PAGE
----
I have no trouble doing the 150 minutes per week. My pickleball addiction has that covered. But I sure don’t hit 10,000 steps playing pickleball. At least not according to my fitness tracker, although it is not the most accurate. Actually, I just did an experiment. I wore my Fit Pro and an Apple Watch at the same time. The Apple Watch tracked double the steps that my Fit Pro tracked. I’ll go with that!

I have friends who are so active, they make me feel like a slug. Seriously. They play pickleball, go to the gym, do Zumba, skate, ski, walk, snowshoe. . . sometimes several activities in one day. Yes, Joanne, Fran, Joan, Karen, you know who you are! Their energy is endless, and it always amazes me.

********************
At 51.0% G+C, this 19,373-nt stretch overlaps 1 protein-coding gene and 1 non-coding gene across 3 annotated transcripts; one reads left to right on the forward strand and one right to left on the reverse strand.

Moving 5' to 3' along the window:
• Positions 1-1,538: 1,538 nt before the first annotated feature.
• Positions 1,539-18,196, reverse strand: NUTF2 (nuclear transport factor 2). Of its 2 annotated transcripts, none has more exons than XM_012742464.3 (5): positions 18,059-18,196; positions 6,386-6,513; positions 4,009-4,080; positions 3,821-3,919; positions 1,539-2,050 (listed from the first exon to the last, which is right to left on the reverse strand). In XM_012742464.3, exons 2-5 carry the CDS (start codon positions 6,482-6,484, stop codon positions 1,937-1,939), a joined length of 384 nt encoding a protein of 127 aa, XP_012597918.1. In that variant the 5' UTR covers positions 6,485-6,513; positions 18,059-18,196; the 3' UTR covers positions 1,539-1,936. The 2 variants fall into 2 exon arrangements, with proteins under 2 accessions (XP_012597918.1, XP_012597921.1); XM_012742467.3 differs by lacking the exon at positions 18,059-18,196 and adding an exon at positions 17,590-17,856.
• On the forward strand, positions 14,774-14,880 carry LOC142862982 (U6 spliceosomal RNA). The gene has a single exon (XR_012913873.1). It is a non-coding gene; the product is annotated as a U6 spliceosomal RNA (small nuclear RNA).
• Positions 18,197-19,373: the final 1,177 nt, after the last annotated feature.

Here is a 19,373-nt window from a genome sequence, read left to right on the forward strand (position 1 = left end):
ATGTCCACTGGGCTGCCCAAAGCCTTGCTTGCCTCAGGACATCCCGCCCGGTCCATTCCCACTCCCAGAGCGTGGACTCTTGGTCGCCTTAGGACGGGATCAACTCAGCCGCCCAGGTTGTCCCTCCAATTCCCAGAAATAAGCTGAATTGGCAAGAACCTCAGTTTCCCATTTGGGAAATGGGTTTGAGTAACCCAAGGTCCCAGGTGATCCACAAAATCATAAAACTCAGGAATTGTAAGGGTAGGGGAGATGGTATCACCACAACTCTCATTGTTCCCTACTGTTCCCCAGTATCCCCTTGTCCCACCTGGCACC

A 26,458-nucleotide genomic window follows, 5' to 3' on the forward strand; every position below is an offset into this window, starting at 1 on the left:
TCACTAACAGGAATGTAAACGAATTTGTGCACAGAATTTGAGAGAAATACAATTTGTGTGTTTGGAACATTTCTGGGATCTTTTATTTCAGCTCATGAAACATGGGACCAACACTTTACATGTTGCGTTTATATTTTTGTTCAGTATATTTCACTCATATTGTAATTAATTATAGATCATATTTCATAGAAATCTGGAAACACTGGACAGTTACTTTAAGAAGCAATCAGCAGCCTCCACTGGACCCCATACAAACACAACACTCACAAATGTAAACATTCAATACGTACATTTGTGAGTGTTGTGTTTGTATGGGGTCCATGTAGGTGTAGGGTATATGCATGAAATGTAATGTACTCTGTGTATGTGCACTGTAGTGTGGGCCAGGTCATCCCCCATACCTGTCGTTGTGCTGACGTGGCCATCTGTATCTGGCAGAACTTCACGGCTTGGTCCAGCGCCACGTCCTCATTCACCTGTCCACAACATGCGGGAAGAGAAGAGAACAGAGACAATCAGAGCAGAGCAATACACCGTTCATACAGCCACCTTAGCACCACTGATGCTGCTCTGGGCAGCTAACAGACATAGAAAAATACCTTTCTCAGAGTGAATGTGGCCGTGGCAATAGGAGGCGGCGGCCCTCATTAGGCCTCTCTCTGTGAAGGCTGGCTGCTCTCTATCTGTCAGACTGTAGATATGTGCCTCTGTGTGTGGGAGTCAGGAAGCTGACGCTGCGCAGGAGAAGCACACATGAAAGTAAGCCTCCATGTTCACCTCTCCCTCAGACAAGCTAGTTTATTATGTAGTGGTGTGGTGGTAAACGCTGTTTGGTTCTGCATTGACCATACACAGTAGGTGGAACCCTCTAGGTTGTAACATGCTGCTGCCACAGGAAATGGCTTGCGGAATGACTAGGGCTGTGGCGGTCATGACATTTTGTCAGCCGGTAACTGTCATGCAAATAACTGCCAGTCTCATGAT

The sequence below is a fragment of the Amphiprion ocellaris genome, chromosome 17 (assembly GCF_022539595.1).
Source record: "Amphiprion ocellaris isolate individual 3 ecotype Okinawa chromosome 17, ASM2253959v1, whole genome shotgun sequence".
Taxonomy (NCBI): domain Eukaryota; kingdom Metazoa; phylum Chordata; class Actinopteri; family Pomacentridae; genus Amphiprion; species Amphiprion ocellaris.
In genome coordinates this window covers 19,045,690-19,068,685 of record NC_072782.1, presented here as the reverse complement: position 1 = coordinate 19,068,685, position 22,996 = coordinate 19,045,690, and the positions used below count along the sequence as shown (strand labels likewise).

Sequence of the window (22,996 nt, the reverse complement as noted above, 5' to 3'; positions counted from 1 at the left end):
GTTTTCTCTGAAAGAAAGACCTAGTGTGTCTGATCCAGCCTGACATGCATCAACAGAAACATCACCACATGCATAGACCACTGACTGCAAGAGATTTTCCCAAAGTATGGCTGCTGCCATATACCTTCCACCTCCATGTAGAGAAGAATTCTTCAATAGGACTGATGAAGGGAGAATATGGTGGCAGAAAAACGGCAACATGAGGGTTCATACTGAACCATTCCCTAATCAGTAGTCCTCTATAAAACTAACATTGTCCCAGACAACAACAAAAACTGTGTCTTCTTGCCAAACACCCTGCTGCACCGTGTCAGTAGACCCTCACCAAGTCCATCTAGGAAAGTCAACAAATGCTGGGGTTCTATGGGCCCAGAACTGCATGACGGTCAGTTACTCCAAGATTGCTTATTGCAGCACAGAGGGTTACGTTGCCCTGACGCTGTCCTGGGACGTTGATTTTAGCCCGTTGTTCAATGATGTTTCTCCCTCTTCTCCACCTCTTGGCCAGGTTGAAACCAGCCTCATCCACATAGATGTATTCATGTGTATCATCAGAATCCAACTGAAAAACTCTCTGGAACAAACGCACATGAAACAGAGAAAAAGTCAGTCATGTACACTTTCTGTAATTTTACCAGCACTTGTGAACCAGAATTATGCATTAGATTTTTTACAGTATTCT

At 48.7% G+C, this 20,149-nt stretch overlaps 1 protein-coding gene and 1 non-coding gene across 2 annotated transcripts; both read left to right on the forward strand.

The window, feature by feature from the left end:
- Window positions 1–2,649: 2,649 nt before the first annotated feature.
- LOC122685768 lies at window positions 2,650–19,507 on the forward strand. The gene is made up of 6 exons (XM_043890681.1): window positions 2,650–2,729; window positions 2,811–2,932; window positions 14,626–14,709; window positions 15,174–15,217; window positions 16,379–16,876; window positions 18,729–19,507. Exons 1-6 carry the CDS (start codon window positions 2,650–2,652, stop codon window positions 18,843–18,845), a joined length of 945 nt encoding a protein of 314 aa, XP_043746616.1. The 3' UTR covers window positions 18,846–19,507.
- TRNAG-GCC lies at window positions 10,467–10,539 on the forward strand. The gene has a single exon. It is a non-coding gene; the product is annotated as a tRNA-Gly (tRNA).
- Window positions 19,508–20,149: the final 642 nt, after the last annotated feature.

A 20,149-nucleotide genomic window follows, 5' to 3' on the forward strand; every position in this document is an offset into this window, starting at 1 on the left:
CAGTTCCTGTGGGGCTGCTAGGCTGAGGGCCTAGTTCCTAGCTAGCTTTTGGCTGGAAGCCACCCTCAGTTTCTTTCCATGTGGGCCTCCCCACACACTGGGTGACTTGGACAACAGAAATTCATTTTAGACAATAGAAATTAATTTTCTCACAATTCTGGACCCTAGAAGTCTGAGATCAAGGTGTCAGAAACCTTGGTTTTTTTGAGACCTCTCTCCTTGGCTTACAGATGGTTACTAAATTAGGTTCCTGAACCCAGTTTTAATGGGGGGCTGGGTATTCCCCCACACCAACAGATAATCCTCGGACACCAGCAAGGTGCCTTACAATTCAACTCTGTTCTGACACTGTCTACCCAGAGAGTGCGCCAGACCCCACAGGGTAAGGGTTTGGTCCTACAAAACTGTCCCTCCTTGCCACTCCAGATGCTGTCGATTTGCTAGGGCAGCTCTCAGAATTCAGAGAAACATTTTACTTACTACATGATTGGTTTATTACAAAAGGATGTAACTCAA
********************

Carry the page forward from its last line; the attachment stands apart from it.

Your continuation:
I suspect there are a lot of folks out there just like me, wanting to be more active but not knowing where to start. I’m not the type to do several activities in one day. I like to read and enjoy coffee in the morning, then spend a couple of hours writing or engaging in an art project. I play mah-jong at least one afternoon a week. (Got to exercise the brain, right Laurie and Joan?) Then there’s supper and family. Sometimes, and I stress the word “sometimes”, I pick up a cloth and dust.  Evenings are for TV, meetings, shamanic ceremonies, and other things that randomly come up. Premium time. I suppose I could do some exercises while I’m sitting, right? Here is a couple I may try: Get Fit as You Sit and Paul Eugene. This guy has a whole fitness channel. I love him! Thanks to Juliana for introducing me to him!